Nearly every one of us has, at one time or another, dreamed about starting our own business. Whether it’s to grow a second source of income, gain freedom from our employer, or be able to work better hours, home businesses offer lots of opportunities. If they’re for real that is.Unfortunately, many so called home business opportunities are actually just opportunities to be swindled. There are so many offers out there, and many of them are legitimate. But still more of them are people trying to take your money for little or nothing in return.Anyone can fall victim to a scam; you shouldn’t kid yourself that you are immune. And even if you do your best to protect yourself, you can still get cheated. But if you know what to look for, you are in the best possible position to take advantage of the legitimate offers and avoid the scams.The most popular sort of scam is the one that promises you the secret to riches and success, if you just front them a little money. It might be for training, or product, but it is always a bad sign. There are legitimate business that require start up capital, but they will provide you with information and tell you exactly what you are getting before asking for money.One popular form of business that requires start up money is buying into a franchise. Fast food chains and other chain business do require you to put capital into the business. But not until they have given you data about the company and answered all of your questions. If someone wants money first, stay away.There are some home business scams that actually do pay you something, but not nearly enough. You’ve probably seen ads that promise you thousands for stuffing envelopes or just sitting in front of your computer reading email. In reality, you would have to put in hundreds or thousands of hours in order to make anywhere near what they are promising.If you are tempted by a home business, first determine exactly what it is that you will be doing, and then estimate the number of hours it would take to complete each specific task. Figure out how much you will be making per hour, and then ask yourself if it is really worth it. If you’re looking at minimum wage or below, it’s not going to be worth starting your own business.Finally, just forget any offer that promises you riches for nothing. There is just no way to make big money without putting in some honest work. People who say otherwise are just hoping to run off with your money. If you do your homework and are prepared to put in the effort needed to make a legitimate business thrive, you will be much more likely to see through scams and avoid them.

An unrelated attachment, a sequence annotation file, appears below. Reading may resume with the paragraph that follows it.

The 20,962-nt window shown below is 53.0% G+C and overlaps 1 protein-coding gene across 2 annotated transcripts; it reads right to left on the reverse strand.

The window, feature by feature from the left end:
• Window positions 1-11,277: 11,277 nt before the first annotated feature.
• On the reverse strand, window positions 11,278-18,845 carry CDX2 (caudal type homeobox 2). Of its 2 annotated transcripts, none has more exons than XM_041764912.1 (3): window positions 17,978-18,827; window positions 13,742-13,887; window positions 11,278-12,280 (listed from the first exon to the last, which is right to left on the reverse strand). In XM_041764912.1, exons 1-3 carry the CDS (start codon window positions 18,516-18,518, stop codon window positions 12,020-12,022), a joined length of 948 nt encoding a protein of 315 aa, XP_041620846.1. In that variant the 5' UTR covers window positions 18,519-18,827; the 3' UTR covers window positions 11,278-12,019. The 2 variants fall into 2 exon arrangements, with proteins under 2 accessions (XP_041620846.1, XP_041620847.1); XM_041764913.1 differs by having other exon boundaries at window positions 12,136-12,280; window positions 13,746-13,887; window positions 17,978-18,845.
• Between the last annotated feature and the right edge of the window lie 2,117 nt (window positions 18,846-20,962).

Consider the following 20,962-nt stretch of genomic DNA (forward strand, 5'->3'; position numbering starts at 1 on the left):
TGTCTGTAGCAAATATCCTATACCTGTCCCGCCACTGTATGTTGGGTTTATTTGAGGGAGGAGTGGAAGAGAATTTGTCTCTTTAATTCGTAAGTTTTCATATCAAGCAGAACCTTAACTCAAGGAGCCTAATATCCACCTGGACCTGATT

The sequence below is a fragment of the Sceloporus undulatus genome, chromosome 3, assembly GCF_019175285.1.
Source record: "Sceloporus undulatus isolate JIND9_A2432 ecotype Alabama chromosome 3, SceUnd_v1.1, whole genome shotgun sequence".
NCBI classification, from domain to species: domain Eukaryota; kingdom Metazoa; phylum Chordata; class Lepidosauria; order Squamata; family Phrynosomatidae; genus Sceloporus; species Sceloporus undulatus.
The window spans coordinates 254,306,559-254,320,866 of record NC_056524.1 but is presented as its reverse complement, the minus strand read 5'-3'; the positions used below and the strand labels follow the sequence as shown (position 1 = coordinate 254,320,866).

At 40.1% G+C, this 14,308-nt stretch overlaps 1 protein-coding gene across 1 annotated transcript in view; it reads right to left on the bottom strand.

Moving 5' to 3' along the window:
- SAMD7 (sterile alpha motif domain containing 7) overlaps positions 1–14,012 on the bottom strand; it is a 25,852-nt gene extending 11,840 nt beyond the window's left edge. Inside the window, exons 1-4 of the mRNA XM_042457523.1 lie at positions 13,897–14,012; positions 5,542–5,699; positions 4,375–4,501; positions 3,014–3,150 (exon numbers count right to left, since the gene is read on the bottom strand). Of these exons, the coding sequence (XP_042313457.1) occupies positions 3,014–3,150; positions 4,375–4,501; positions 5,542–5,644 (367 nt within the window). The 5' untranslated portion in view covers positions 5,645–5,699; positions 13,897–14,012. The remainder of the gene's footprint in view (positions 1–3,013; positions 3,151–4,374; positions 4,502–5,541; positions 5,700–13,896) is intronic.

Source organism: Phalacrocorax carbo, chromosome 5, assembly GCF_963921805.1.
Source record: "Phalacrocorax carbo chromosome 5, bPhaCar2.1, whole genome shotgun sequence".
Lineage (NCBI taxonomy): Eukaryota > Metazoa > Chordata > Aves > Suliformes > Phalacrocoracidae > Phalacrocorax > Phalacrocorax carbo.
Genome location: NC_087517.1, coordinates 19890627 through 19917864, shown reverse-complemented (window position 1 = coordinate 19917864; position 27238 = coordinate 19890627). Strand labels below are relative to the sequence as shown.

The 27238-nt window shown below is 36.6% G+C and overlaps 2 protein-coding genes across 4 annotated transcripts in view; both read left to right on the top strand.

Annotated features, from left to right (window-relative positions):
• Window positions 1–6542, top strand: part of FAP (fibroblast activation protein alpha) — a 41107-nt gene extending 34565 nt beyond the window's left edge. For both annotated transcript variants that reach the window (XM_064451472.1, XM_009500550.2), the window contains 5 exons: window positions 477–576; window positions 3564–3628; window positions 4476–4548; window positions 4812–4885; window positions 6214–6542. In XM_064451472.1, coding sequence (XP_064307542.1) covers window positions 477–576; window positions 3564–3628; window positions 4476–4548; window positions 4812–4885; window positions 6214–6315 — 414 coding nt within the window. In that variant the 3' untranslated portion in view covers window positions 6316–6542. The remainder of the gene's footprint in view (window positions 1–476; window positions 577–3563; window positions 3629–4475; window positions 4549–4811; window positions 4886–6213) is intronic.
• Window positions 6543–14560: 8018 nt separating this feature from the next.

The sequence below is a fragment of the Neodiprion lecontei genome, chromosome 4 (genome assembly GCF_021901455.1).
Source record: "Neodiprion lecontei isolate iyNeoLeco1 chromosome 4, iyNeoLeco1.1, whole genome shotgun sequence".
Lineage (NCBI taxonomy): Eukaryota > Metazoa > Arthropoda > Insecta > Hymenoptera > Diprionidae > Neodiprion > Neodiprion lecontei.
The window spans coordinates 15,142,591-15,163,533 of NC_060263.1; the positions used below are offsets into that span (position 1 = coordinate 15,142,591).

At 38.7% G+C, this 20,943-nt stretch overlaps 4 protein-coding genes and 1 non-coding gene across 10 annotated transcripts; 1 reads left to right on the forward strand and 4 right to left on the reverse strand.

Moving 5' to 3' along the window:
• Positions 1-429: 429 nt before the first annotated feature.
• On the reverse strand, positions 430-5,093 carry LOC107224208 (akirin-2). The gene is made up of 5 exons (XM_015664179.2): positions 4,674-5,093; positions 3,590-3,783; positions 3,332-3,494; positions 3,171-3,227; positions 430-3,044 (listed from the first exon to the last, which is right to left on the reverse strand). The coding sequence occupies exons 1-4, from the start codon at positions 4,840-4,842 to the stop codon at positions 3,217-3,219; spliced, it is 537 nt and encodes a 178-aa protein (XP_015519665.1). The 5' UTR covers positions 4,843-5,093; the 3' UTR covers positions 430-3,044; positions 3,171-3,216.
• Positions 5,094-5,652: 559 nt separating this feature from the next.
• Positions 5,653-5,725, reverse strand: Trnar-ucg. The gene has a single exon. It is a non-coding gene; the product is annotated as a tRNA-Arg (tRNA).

What are the greatest changes in shopping in your lifetime? So asked my 9 year old grandson.
As I thought of the question the local Green Grocer came to mind. Because that is what the greatest change in shopping in my lifetime is.
That was the first place to start with the question of what are the greatest changes in shopping in your lifetime.
Our local green grocer was the most important change in shopping in my lifetime. Beside him was our butcher, a hairdresser and a chemist.
Looking back, we were well catered for as we had quite a few in our suburb. And yes, the greatest changes in shopping in my lifetime were with the small family owned businesses.
Entertainment While Shopping Has Changed
Buying butter was an entertainment in itself.
My sister and I often had to go to a favourite family grocer close by. We were always polite as we asked for a pound or two of butter and other small items.
Out came a big block of wet butter wrapped in grease-proof paper. Brought from the back of the shop, placed on a huge counter top and included two grooved pates.
That was a big change in our shopping in my lifetime… you don’t come across butter bashing nowadays.